As this night unfolds, it also appears to unravel. And as Jesus peers into the hearts of those whom he loves, he sees anxiety. He sees a troubled heart. The Kingdom of God that Jesus had been proclaiming from town to town isn't shaping up the way the disciples thought it would, and they were beginning to worry.
The Narrow Way of Trials
My guess is that all of us, to an extent, can relate to this. When we think about what it means to be a Christian, what do we tend to think about? Forgiveness, eternal life, hope, peace, love, joy. All those things are true, but they only tell half of the story. Later on in the night Jesus will say in John 16:33, “In the world you will have tribulation.” This statement is not made to those who have rejected Jesus, this is spoken to the 11 disciples who he has loved to the end.
If we are honest with ourselves, as Christians, we can relate to the tribulation more than we can with the joy. Life is difficult. Families are broken, health is failing, money is lacking, work is hard, natural disasters loom, nations are falling, tragedy is around every corner. In our 24 hour news cycle, the reality of the fallenness and brokenness of the world is always thrown in our face. As Christians, we are not immune from these influences.
In addition to this, as Christians we are called to live differently then the world. We are called to be Holy, swimming against the cultural current. Many times this pursuit of holiness leads to us being called closed minded, intolerant, bigots, ignorant, etc. 2 Timothy 3:12 says, “Indeed, all who desire to live a godly life in Christ Jesus will be persecuted.” On top of this, we are called to go and make disciples as sheep among wolves. I am not a sheep farmer, but that relationship doesn't sound good for the sheep.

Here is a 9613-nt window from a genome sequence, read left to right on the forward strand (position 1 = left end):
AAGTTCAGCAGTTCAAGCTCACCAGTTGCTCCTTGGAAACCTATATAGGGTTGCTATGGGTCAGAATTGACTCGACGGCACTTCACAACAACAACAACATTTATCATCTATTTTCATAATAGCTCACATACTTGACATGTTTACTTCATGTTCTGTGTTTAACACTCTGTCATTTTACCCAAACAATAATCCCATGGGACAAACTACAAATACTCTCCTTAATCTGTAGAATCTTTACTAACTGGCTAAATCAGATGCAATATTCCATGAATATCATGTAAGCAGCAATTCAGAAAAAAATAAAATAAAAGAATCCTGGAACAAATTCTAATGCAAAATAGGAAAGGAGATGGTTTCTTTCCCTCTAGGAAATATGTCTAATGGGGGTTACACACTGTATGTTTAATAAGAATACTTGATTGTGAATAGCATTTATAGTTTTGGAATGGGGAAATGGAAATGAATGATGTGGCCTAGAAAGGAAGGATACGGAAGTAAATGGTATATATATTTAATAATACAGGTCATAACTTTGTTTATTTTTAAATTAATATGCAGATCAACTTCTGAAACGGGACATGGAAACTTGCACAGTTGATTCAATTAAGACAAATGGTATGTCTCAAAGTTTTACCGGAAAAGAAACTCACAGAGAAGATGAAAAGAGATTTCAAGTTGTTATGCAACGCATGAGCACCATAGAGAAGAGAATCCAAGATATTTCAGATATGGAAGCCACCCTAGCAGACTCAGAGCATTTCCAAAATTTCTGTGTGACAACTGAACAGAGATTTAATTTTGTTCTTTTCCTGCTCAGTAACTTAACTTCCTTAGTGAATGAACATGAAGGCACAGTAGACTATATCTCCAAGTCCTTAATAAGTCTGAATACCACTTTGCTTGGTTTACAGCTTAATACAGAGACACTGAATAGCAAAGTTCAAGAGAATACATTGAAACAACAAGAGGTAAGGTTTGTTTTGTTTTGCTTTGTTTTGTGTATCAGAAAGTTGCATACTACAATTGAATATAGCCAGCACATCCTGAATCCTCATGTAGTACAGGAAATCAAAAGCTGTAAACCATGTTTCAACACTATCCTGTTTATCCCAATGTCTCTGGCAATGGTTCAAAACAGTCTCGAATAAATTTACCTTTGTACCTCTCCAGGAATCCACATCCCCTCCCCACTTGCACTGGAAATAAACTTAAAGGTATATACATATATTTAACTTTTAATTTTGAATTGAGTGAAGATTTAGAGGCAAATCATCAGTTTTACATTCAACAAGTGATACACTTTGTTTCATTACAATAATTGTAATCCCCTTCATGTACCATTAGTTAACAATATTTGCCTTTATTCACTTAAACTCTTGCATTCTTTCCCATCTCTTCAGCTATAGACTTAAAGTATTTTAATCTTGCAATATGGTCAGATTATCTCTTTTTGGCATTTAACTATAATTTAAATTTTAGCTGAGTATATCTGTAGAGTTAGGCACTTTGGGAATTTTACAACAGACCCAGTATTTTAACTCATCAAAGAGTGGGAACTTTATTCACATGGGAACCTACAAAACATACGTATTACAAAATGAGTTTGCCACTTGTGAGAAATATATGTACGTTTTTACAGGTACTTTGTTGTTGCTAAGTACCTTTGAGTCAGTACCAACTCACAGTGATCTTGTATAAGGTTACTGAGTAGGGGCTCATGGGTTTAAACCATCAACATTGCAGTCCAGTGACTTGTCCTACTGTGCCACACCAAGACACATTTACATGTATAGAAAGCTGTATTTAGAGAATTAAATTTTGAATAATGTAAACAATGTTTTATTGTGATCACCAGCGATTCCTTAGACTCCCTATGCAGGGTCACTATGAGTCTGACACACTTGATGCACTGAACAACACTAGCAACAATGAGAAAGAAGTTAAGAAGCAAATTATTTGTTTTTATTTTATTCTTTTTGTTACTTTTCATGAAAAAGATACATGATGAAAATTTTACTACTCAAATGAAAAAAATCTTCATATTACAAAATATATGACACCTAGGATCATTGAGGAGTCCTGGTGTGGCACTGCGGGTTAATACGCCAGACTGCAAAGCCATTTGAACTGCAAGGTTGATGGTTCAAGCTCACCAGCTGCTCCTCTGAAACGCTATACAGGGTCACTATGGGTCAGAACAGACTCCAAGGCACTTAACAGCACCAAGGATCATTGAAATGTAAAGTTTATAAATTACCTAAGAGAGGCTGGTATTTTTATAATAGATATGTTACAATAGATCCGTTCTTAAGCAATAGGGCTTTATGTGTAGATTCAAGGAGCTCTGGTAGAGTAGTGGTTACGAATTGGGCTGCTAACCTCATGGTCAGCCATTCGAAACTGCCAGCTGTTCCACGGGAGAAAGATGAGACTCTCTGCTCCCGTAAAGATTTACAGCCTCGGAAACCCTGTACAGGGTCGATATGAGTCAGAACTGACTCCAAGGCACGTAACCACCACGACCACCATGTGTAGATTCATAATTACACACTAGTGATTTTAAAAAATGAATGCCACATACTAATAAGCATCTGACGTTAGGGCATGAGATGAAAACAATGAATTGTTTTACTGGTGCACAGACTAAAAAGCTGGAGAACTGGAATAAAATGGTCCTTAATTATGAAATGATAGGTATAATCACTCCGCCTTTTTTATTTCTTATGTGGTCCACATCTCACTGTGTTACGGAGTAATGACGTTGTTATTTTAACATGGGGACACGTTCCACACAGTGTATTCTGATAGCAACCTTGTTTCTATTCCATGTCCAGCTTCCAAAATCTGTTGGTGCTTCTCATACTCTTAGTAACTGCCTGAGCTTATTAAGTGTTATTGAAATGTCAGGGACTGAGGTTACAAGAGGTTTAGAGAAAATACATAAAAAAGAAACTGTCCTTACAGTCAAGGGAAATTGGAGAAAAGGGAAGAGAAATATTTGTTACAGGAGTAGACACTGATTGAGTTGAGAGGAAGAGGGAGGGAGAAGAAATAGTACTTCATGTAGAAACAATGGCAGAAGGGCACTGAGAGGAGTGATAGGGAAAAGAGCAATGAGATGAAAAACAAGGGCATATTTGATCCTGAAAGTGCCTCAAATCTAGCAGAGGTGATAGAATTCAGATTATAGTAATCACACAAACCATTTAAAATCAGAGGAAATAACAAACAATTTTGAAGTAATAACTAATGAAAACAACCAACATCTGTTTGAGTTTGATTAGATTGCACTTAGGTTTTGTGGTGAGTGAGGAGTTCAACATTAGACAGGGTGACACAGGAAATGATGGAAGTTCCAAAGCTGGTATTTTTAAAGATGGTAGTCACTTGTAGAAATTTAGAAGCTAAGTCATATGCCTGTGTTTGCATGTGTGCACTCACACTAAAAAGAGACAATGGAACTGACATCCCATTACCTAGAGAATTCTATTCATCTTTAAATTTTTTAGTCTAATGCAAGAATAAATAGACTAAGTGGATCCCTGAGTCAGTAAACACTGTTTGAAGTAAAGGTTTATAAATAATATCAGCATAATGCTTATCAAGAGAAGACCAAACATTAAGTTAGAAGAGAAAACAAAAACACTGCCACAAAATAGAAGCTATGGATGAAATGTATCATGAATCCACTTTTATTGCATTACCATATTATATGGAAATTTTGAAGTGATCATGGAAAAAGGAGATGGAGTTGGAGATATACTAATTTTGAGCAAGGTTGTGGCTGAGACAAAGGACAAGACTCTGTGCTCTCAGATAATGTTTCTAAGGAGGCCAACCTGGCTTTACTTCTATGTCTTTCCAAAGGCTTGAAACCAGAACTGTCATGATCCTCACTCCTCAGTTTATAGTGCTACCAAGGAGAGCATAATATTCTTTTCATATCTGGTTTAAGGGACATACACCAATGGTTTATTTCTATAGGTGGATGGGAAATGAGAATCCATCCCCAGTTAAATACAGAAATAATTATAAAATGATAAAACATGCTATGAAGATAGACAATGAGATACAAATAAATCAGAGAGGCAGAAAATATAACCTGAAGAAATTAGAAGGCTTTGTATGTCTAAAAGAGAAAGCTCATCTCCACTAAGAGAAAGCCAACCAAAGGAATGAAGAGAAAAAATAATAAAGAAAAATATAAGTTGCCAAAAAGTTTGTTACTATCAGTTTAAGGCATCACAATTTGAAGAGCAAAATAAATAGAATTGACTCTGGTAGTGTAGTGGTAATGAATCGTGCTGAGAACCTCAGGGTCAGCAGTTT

Make no mistake, the life of a Christian is not easy, which causes stress, anxieties, and troubled hearts. In fact, it seems to be an epidemic within the Church. I don't have any stats to back this up, but from my vantage point, it seems to be one of the largest problems in the American Church, worry.
And Jesus is not oblivious to this. As he looks down upon your life, he knows what is in your heart, and the words that he speaks to the eleven, he also speaks to you, “Let not your hearts be troubled.”
The War Against Worrying
To begin, lets state the obvious. Sometimes the obvious is the most neglected truth in Scripture. First, notice that Jesus does not approve of a troubled heart. As he sees it in the hearts of his disciples, he does not shrug it off. He does not tolerate it. He addresses it and corrects it. He does not want his disciples heart to be trouble.
In this moment, Jesus is doing the same for all of us. If you are anxious, Jesus wants it to end. Anxiety is not something that we should acquiesce to, but we should fight against. We should war against worry. Too often, I think this is the largest problem. Instead of doing something about our troubled hearts we wallow in it. This should not be. The Church should not be known for its anxiety, but instead should be known for its peace that surpasses understanding. A peace that is supernatural. A peace that the world stares at in awe and wonder.
Second, which is connected to the first, not only should we not tolerate our troubled hearts, but we should recognize that it is a choice. Notice the phrase “let not.” As Jesus speaks into the life of the disciples he tells them that they have a choice; that they have a power to be troubled or not to be troubled. The solution, in a sense, is in their hands.